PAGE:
40K on iOS (and Android): Carnage

As I discussed in my review of Deathwatch – Tyranid Invasion, I’ve been traveling a lot recently, and there’s something futile about painting in a Hilton Garden Inn, so instead I’ve been exploring the wealthy of iOS games that might help scratch the same itch.

Today, we examine Warhammer 40,000: Carnage by Roadhouse Games, which I’m going to refer to as Carnage for the rest of the review.

Honestly, Carnage starts out a little on the pricey side at $6.99, and features in-app purchases in the form of Gold Stars, which can be used for anything from unlocking new skins, purchasing equipment, or respawning instantly in the game. While I haven’t found any of these in-app purchases particularly necessary, they’re definitely there.

Unlike DeathwatchCarnage does require an internet connection – and this is the first mark against it in my book. I can understand having an optional internet connection requirement for online play, in-app purchasing, etc. but not for basic gameplay. While others might disagree with me, the requirement for an internet connection vastly reduces the utility of an app. There will be no playing it on an aircraft, nor on my commute as cellular signal pops in and out of subway tunnels. Or when hotel wireless is…dubious at best.

But, assuming you have a connection, how is the gameplay? Carnage is, at its heart, a side-scrolling action game. Run forward, run back, block, shoot and melee. Those are your options. Charge through the levels, murder a tremendous number of Orks, get to the end, rinse, repeat. If you spent more hours and quarters at any arcade in your childhood playing any one of a number of side-scrolling shooters (my personal favorite was the Aliens one), you know what you’re in for. The controls are adequate, though I imagine the game is somewhat more entertaining with a proper controller setup.

You're in for killing a lot of Orks...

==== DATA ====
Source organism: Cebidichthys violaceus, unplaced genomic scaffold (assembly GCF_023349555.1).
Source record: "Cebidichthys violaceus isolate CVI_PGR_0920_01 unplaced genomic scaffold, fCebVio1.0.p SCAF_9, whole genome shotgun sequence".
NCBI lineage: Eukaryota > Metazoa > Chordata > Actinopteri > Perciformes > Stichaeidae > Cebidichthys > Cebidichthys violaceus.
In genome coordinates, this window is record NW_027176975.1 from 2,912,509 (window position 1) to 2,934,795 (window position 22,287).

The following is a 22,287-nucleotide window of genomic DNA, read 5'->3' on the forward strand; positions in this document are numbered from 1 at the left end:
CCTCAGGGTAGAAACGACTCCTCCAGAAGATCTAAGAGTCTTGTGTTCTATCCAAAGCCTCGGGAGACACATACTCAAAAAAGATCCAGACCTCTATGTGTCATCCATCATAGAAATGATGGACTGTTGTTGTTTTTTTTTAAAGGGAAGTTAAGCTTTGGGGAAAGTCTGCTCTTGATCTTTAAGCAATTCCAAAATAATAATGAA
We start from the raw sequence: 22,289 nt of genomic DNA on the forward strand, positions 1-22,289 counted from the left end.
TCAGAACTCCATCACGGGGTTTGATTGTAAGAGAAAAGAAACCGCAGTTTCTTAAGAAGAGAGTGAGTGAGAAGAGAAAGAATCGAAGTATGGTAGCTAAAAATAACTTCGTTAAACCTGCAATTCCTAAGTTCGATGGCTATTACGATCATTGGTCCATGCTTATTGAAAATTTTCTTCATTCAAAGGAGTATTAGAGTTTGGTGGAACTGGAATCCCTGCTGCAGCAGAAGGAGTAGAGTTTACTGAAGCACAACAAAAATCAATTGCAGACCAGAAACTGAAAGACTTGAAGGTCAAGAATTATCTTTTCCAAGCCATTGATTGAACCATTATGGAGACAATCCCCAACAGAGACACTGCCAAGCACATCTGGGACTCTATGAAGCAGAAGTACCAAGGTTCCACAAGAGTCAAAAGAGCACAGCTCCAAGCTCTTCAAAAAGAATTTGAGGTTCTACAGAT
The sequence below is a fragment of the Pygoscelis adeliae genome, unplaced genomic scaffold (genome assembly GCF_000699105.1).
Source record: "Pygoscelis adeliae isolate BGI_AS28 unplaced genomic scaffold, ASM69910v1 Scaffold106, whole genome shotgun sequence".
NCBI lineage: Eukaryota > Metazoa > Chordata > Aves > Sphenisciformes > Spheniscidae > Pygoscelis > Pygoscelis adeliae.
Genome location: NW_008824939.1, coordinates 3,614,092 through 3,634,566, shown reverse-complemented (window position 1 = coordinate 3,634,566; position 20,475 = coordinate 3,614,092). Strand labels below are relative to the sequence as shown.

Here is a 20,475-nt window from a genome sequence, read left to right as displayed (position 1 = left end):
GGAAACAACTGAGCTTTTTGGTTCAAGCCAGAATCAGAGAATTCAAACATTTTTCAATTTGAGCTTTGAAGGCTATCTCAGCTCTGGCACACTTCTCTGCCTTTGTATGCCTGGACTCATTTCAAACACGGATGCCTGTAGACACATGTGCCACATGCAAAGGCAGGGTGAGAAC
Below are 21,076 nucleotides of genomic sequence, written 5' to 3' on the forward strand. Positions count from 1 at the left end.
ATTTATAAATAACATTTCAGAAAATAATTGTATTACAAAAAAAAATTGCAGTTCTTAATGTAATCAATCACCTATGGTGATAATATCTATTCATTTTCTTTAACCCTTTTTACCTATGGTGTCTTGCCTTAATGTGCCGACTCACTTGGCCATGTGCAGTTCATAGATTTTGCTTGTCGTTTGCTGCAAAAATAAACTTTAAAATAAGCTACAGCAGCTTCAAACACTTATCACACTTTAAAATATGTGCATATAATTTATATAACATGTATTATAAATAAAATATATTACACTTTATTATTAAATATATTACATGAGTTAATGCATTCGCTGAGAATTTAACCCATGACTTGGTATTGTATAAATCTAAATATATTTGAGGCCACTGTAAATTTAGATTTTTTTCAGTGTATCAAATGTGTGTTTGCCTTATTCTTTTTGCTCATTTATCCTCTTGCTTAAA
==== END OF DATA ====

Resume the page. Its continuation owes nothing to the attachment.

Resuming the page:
You’re in for killing a lot of Orks…

The levels are linked together by the crudest semblance of a campaign – you start out as a big badass Ultramarines captain, who you promptly lose contact with, and are dropped into a single Battle Brother sent to go find him. Along the way, you pass through a linked series of levels with a modicum of choice.

Left or Right?
Left or Right?

In truth though, you’ll probably end up exploring the entire path, for the simple reason that you kind of have to – after each mission you get a package sent from orbit with some extra gear, but the cost of that gear well exceeds the currency you get from completing the missions. You’ll have to grind, and while you’re going back and replaying levels, exploring the other branches is a pretty clear no-brainer. Those equipment drops do have a meaningful impact on your character though, granting special abilities and generally making you more awesome. There are some choices to be made, but generally they stick to 40K like themes (Plasma Gun > Bolter) and have the now ubiquitous Green-Blue-Purple gear quality rating to them.

From the Chapter Armory, With Love
From the Chapter Armory, With Love

Artistically, as you can see from the above pictures, Carnage is definitely rocking a cartoonish style. I don’t necessarily mind that – realism isn’t necessarily what I’m going for in my 40K, and cartoonish art ala World of Warcraft has remarkable staying power. Unfortunately some of the art elements are less impressive – I find the movements of the main character themselves to be fairly crude, and many of the animations to be somewhat underwhelming. For example, Shoota armed Ork Boyz are animated as shooting whether or not they’re actually firing – the choice to defend yourself is prompted by the bullets that appear.

My biggest problem with the game is that there’s nothing inherently “40K” about it. As I said above, it could be any one of a number of licensed properties with some swapped in art elements. This one just feels like it’s had 40K bits glued to it. For example, you run into not away from a Drop Pod – why? And if a Captain has gone missing, why are we sending a single assault marine after him? And a poorly armed one at that? Unlike Deathwatch, or some games to be reviewed in the future, this one just doesn’t click for me in terms of scratching the 40K itch. It’s a decent enough side-scrolling shooter, but of all the mobile games I’ve played, it’s the least in tune with the feel and setting it’s supposed to be in. I might be able to forgive it if it didn’t have the internet connected requirement – after all, 15 minute subway rides are the perfect kind of setting for some mindless Ork shooting, but this game sidesteps it’s best shot for me. And with a price tag substantially higher than some better games, that’s not a good thing.

Overall Rating: 5/10

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